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Why Do People Kiss at Midnight on New Year's Eve?

Jake Rossen
Kissing is a New Year's Eve tradition. But...why?
Kissing is a New Year's Eve tradition. But...why? / Merlas/iStock via Getty Images
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Come midnight at the threshold of New Year’s Eve and New Year’s Day, millions of people will set aside all their relationship grievances and suck face with their significant other. Alternately, they’ll make out with someone they just met. Or possibly both.

But why? When did people kissing become a New Year’s tradition?

According to Reader’s Digest, the answer partly goes back to the vice-crazed hedonists of ancient Rome. During Rome’s Saturnalia winter festival, which was observed between December 17 and December 23 and was intended to honor the agricultural god Saturn, party goers got grossly intoxicated and apparently handsy with one another (plenty of kissing included).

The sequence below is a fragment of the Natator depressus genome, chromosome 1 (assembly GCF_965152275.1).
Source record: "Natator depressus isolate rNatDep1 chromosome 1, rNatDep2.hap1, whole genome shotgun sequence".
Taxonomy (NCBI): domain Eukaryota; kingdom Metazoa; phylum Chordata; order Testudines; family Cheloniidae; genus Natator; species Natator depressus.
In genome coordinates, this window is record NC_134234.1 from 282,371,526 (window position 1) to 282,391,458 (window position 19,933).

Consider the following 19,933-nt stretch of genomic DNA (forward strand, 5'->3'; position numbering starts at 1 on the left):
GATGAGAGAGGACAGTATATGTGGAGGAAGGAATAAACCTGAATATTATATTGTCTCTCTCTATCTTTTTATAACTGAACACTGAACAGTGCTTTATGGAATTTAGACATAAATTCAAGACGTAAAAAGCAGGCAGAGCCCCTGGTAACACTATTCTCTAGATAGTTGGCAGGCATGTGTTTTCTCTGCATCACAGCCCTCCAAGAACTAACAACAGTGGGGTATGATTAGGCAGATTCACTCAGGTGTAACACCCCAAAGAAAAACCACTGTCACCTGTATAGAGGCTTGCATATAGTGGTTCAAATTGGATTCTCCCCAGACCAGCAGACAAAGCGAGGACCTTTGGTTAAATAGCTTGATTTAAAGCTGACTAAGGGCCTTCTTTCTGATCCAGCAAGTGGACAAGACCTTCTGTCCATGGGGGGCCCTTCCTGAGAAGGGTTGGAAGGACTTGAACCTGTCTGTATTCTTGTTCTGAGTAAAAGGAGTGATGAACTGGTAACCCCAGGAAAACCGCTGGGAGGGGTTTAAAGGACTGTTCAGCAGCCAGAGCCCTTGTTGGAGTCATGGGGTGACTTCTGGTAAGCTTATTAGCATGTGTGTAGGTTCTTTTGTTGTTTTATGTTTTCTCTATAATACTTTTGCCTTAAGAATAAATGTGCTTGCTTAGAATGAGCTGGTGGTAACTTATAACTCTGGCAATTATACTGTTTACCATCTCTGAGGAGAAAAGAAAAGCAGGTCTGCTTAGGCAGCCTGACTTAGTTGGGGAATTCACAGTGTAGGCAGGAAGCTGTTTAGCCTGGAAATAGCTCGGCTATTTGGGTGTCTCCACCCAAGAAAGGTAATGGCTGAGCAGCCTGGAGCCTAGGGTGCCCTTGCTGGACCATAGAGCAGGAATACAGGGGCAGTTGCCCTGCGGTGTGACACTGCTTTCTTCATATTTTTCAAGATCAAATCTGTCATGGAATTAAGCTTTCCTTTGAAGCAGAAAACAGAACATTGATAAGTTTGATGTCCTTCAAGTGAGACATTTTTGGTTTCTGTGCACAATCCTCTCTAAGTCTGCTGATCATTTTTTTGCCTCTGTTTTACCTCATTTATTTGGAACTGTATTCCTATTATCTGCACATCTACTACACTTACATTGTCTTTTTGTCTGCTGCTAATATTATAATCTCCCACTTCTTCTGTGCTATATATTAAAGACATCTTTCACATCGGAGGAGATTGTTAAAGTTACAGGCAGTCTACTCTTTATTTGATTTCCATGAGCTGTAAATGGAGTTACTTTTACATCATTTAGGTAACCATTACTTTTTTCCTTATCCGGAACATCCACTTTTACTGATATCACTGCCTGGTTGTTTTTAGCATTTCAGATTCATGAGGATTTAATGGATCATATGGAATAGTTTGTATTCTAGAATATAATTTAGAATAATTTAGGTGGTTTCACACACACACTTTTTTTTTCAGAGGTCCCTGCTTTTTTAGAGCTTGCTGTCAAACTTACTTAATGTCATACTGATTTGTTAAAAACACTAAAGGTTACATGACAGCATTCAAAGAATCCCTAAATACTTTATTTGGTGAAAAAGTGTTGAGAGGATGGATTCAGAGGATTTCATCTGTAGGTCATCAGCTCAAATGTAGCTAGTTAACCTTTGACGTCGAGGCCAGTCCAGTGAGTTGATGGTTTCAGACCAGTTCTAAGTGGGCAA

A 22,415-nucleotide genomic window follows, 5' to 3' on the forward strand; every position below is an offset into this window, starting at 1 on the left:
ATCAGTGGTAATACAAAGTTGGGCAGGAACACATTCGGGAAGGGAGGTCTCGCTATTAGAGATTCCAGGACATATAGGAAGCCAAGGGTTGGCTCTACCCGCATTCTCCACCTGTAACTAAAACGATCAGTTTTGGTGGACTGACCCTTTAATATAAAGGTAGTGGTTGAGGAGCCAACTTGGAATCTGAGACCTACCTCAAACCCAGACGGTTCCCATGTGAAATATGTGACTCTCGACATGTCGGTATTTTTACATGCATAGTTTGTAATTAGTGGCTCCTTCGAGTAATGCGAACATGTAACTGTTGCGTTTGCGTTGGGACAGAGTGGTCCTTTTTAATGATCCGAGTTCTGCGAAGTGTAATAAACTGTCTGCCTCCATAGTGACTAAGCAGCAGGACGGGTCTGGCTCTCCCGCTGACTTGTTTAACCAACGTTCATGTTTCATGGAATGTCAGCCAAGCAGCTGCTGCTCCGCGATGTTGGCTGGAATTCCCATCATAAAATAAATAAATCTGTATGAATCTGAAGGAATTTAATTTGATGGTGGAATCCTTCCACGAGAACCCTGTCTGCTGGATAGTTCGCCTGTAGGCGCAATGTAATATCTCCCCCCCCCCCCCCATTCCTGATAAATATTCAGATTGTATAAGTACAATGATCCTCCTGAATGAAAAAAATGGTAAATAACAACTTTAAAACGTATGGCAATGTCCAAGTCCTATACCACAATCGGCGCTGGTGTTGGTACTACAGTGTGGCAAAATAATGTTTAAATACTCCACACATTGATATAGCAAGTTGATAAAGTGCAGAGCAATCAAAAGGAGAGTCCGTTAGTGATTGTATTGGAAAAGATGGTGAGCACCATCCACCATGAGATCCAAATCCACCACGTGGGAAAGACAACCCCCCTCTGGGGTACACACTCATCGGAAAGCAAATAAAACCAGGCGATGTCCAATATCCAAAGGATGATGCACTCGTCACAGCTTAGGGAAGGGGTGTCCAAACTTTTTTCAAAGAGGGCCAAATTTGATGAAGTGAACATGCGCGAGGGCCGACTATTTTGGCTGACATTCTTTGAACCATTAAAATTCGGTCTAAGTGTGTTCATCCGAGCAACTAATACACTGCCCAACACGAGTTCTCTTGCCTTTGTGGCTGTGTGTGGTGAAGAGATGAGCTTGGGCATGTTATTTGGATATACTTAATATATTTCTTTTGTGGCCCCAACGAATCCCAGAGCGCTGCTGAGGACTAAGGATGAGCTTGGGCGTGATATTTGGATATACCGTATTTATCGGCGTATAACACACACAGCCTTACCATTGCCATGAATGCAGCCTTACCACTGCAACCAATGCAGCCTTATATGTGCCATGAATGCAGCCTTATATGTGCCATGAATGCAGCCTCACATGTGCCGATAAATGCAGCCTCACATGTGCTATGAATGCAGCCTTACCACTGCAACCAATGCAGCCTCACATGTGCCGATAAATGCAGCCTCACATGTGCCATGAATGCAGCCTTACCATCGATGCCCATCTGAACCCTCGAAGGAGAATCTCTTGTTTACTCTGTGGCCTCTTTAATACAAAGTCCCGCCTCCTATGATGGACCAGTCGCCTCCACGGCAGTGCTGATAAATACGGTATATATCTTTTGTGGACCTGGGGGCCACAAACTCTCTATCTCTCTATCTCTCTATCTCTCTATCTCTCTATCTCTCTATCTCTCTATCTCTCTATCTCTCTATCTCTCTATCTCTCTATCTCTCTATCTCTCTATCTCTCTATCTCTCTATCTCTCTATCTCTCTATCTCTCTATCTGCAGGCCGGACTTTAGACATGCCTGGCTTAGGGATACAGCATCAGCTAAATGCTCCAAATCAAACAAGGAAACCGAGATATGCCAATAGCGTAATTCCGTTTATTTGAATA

But Romans didn’t consider a kiss to be part of any actual tradition. That falls to the Vikings, who celebrated a winter festival called Hogmanay by wishing each other a happy new year with a kiss. These weren’t necessarily romantic exchanges but greetings to and from friends and family.

The tradition subsequently spread to the folklore of different cultures and probably came to America with the arrival of German immigrants in the 1800s. One early printed mention in 1863 of German revelers notes that “hearty kisses” were passed around at the stroke of midnight. Americans were quick to adopt it, and the kiss soon became as ubiquitous as toasting one another.

Another important reason for its popularity may have also been the advent of electricity. Gathering at midnight became more practical with the arrival of light bulbs; that, in turn, led to more merriment being spread around in general.

[h/t Reader’s Digest]

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